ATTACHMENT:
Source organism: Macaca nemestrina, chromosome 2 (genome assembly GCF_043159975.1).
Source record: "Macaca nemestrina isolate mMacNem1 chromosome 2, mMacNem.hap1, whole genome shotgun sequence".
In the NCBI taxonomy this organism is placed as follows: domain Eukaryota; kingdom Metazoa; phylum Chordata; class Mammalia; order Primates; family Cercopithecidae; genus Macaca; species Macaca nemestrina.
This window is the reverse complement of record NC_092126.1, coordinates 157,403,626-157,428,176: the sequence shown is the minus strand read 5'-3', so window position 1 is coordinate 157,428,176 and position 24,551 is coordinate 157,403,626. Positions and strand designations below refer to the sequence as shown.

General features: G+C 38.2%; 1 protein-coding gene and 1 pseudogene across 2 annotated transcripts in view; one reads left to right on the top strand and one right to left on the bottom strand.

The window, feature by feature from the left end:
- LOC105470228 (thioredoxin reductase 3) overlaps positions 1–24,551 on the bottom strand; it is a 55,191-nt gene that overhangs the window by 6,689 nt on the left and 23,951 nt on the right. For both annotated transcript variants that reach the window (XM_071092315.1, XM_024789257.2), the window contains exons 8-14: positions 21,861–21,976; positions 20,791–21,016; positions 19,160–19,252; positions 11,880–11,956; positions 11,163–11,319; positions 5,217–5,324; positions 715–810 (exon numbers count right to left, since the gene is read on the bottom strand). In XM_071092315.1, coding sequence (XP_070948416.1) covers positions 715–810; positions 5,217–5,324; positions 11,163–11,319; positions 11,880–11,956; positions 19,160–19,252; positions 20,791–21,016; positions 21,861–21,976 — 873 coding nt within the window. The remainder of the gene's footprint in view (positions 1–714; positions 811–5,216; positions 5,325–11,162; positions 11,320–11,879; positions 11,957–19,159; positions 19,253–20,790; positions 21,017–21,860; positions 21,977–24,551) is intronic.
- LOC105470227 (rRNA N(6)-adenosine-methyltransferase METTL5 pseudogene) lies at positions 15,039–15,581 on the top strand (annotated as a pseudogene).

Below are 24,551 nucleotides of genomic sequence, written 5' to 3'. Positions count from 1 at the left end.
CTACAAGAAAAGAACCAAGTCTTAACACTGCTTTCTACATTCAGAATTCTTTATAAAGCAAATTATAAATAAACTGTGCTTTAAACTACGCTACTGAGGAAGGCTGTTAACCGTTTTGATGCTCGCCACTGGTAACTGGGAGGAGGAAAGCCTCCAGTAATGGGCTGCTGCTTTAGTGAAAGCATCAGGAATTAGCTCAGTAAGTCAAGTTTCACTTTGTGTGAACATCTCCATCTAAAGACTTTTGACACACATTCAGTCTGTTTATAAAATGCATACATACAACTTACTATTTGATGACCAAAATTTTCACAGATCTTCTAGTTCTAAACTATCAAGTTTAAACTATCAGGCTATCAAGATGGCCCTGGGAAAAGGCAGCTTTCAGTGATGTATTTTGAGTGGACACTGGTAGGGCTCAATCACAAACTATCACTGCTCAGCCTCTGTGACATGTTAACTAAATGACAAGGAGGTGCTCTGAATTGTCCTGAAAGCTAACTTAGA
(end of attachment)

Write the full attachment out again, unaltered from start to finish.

Source organism: Macaca nemestrina, chromosome 2 (genome assembly GCF_043159975.1).
Source record: "Macaca nemestrina isolate mMacNem1 chromosome 2, mMacNem.hap1, whole genome shotgun sequence".
In the NCBI taxonomy this organism is placed as follows: domain Eukaryota; kingdom Metazoa; phylum Chordata; class Mammalia; order Primates; family Cercopithecidae; genus Macaca; species Macaca nemestrina.
This window is the reverse complement of record NC_092126.1, coordinates 157,403,626-157,428,176: the sequence shown is the minus strand read 5'-3', so window position 1 is coordinate 157,428,176 and position 24,551 is coordinate 157,403,626. Positions and strand designations below refer to the sequence as shown.

General features: G+C 38.2%; 1 protein-coding gene and 1 pseudogene across 2 annotated transcripts in view; one reads left to right on the top strand and one right to left on the bottom strand.

The window, feature by feature from the left end:
- LOC105470228 (thioredoxin reductase 3) overlaps positions 1–24,551 on the bottom strand; it is a 55,191-nt gene that overhangs the window by 6,689 nt on the left and 23,951 nt on the right. For both annotated transcript variants that reach the window (XM_071092315.1, XM_024789257.2), the window contains exons 8-14: positions 21,861–21,976; positions 20,791–21,016; positions 19,160–19,252; positions 11,880–11,956; positions 11,163–11,319; positions 5,217–5,324; positions 715–810 (exon numbers count right to left, since the gene is read on the bottom strand). In XM_071092315.1, coding sequence (XP_070948416.1) covers positions 715–810; positions 5,217–5,324; positions 11,163–11,319; positions 11,880–11,956; positions 19,160–19,252; positions 20,791–21,016; positions 21,861–21,976 — 873 coding nt within the window. The remainder of the gene's footprint in view (positions 1–714; positions 811–5,216; positions 5,325–11,162; positions 11,320–11,879; positions 11,957–19,159; positions 19,253–20,790; positions 21,017–21,860; positions 21,977–24,551) is intronic.
- LOC105470227 (rRNA N(6)-adenosine-methyltransferase METTL5 pseudogene) lies at positions 15,039–15,581 on the top strand (annotated as a pseudogene).

Below are 24,551 nucleotides of genomic sequence, written 5' to 3'. Positions count from 1 at the left end.
CTACAAGAAAAGAACCAAGTCTTAACACTGCTTTCTACATTCAGAATTCTTTATAAAGCAAATTATAAATAAACTGTGCTTTAAACTACGCTACTGAGGAAGGCTGTTAACCGTTTTGATGCTCGCCACTGGTAACTGGGAGGAGGAAAGCCTCCAGTAATGGGCTGCTGCTTTAGTGAAAGCATCAGGAATTAGCTCAGTAAGTCAAGTTTCACTTTGTGTGAACATCTCCATCTAAAGACTTTTGACACACATTCAGTCTGTTTATAAAATGCATACATACAACTTACTATTTGATGACCAAAATTTTCACAGATCTTCTAGTTCTAAACTATCAAGTTTAAACTATCAGGCTATCAAGATGGCCCTGGGAAAAGGCAGCTTTCAGTGATGTATTTTGAGTGGACACTGGTAGGGCTCAATCACAAACTATCACTGCTCAGCCTCTGTGACATGTTAACTAAATGACAAGGAGGTGCTCTGAATTGTCCTGAAAGCTAACTTAGA